“I can't say this loud enough,” Brown said. “For the city to be rewarded with a player that we all understand has unique gifts, special gifts, for him to go through all the things he has been through and play like he did on opening night, the city deserves it. Most importantly, he deserves it.”

Now that Embiid has been cleared to play, he would like to do so for longer periods of time. He began the preseason at 12 minutes and was increased to 20 in segmented spurts for opening night. Even though he exceeded that limit by over two minutes, Embiid is itching to be cleared to play more extensively. 

“It sucks,” Embiid said. “I feel like I could have played more but you know you’ve got to trust the process, got to trust those guys. If I have my minute restriction at 20 minutes, I guess I’m going to go with that. But obviously I want to play more and more and I think it can help the team better. But they have a plan for me and I’ve got to follow it.”

Embiid has maintained he wants to be a clutch player. Brown looked to him toward the end of the game as the Thunder pulled ahead late in the final quarter. He drained a fadeaway jumper to tie the game at 97 apiece with 50.7 to go.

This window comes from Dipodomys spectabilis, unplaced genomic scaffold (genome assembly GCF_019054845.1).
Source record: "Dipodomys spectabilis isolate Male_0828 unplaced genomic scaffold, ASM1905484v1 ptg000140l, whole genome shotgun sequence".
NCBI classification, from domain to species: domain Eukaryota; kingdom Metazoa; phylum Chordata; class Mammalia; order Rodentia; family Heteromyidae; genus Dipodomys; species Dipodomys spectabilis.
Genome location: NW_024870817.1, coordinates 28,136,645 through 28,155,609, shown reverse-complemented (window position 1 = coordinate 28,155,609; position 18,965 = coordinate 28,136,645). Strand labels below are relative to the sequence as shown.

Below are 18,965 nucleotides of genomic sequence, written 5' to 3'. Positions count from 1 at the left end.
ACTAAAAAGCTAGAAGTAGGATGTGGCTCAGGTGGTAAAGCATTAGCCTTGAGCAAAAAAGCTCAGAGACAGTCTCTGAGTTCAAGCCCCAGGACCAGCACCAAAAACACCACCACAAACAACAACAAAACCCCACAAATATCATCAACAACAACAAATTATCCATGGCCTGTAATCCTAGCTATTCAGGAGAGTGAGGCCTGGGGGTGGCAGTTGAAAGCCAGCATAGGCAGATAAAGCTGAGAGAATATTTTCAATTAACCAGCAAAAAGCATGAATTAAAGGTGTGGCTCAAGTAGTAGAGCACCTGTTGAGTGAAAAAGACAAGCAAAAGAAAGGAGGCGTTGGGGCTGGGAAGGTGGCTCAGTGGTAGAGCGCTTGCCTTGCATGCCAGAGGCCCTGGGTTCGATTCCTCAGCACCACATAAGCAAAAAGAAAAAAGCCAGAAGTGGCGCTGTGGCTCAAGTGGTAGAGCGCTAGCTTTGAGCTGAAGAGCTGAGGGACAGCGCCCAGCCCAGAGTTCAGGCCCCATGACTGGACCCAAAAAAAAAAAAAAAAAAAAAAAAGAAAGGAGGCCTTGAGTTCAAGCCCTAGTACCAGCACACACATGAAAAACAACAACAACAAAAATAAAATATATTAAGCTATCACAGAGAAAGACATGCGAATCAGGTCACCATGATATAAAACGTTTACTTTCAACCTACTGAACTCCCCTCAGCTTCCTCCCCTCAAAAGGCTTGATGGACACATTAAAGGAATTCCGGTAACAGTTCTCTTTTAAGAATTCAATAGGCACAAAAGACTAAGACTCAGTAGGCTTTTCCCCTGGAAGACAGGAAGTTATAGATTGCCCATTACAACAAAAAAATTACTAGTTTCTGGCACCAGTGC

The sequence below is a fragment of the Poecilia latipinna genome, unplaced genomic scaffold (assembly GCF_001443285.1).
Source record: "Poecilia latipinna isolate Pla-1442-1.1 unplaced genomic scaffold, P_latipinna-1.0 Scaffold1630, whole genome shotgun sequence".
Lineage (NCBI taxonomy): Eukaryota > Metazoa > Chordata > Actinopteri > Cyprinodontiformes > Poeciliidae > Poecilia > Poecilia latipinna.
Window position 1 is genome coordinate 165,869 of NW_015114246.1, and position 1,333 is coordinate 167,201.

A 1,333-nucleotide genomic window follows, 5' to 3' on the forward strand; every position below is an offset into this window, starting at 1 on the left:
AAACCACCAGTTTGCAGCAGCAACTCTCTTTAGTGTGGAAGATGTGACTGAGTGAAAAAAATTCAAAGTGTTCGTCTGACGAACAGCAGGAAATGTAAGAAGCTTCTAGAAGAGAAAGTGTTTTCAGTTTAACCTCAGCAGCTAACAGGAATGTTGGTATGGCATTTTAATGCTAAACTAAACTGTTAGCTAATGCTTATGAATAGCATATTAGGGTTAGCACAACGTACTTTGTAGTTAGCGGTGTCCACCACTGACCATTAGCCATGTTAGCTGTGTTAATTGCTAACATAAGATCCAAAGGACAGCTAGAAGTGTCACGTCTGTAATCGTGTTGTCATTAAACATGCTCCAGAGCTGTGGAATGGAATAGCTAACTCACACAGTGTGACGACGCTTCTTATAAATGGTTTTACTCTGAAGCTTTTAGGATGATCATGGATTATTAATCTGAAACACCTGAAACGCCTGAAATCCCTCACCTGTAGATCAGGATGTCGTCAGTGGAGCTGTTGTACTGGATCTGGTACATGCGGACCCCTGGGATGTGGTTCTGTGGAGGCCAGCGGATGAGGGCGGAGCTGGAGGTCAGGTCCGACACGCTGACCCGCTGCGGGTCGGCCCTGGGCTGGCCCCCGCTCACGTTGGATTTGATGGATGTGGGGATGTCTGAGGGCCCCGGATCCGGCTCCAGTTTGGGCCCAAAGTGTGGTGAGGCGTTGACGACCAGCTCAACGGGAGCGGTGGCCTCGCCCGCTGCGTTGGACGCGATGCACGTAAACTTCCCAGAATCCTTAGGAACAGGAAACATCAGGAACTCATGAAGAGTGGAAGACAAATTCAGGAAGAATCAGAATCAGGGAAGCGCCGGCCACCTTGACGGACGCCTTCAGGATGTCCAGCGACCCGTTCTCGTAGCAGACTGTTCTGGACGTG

Later trailing by four with 10 seconds left, the Sixers went to Embiid. While he was whistled for an offensive foul, Brown was glad to have a go-to unlike in years past. 

“You have a target,” Brown said. “We tried to get the ball to him a lot. … By and large, to have somebody like Joel, where the mystery is solved like, 'What do you do?' You get him the ball as much as you can.”

The more the Sixers found Embiid, the more the Thunder had to try to defend him. Thunder head coach Billy Donovan knew what his team was going up against. He watched Embiid as a high schooler and coached against him during his tenure at Florida. 

“He’s gifted and skilled,” Donovan said. “It was probably our guys' first time seeing him … I knew the talent, the gifts. The one thing with him is, he’s got great footwork. He’s hard to guard because he’s herky-jerky. He moves. He’s got a lot of [Hakeem] Olajuwon to him.”

Opening night had been two years in the making. Even though the Sixers didn't win, the significance of the evening didn't disappoint. 

"I thought this moment was going to be special," Embiid said, "and it was just great."

Best of NBA: Davis' 50 points not enough in Pelicans' loss to Nuggets